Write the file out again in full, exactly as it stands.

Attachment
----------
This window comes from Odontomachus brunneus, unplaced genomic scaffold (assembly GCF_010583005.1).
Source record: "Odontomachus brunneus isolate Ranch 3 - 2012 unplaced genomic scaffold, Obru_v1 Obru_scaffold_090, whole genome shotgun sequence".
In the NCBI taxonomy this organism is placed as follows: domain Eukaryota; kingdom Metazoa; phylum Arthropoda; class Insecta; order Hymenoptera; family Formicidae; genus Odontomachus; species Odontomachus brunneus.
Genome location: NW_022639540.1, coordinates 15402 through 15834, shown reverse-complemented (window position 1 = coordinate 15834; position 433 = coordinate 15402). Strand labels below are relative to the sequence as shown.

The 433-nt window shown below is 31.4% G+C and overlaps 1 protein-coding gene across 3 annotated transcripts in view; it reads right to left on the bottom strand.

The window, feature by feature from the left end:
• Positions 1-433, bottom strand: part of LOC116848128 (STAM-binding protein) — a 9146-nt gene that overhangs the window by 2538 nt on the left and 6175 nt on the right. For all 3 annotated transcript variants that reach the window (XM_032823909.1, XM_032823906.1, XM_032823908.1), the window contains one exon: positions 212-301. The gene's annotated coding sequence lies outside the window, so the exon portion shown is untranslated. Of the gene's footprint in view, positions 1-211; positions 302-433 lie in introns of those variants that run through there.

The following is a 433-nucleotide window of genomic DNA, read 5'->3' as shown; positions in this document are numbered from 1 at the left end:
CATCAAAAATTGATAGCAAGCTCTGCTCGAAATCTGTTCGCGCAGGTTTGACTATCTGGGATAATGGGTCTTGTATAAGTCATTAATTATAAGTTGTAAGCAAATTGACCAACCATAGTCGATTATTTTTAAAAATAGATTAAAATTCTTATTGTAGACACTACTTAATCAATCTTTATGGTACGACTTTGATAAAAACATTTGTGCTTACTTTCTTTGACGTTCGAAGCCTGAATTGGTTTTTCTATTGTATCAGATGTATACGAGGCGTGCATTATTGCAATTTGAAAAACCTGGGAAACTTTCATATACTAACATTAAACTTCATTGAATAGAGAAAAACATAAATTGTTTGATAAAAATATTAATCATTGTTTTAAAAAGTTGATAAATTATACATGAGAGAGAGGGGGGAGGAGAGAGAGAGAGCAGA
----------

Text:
This window comes from Odontomachus brunneus, unplaced genomic scaffold (assembly GCF_010583005.1).
Source record: "Odontomachus brunneus isolate Ranch 3 - 2012 unplaced genomic scaffold, Obru_v1 Obru_scaffold_090, whole genome shotgun sequence".
In the NCBI taxonomy this organism is placed as follows: domain Eukaryota; kingdom Metazoa; phylum Arthropoda; class Insecta; order Hymenoptera; family Formicidae; genus Odontomachus; species Odontomachus brunneus.
Genome location: NW_022639540.1, coordinates 15402 through 15834, shown reverse-complemented (window position 1 = coordinate 15834; position 433 = coordinate 15402). Strand labels below are relative to the sequence as shown.

The 433-nt window shown below is 31.4% G+C and overlaps 1 protein-coding gene across 3 annotated transcripts in view; it reads right to left on the bottom strand.

The window, feature by feature from the left end:
• Positions 1-433, bottom strand: part of LOC116848128 (STAM-binding protein) — a 9146-nt gene that overhangs the window by 2538 nt on the left and 6175 nt on the right. For all 3 annotated transcript variants that reach the window (XM_032823909.1, XM_032823906.1, XM_032823908.1), the window contains one exon: positions 212-301. The gene's annotated coding sequence lies outside the window, so the exon portion shown is untranslated. Of the gene's footprint in view, positions 1-211; positions 302-433 lie in introns of those variants that run through there.

The following is a 433-nucleotide window of genomic DNA, read 5'->3' as shown; positions in this document are numbered from 1 at the left end:
CATCAAAAATTGATAGCAAGCTCTGCTCGAAATCTGTTCGCGCAGGTTTGACTATCTGGGATAATGGGTCTTGTATAAGTCATTAATTATAAGTTGTAAGCAAATTGACCAACCATAGTCGATTATTTTTAAAAATAGATTAAAATTCTTATTGTAGACACTACTTAATCAATCTTTATGGTACGACTTTGATAAAAACATTTGTGCTTACTTTCTTTGACGTTCGAAGCCTGAATTGGTTTTTCTATTGTATCAGATGTATACGAGGCGTGCATTATTGCAATTTGAAAAACCTGGGAAACTTTCATATACTAACATTAAACTTCATTGAATAGAGAAAAACATAAATTGTTTGATAAAAATATTAATCATTGTTTTAAAAAGTTGATAAATTATACATGAGAGAGAGGGGGGAGGAGAGAGAGAGAGCAGA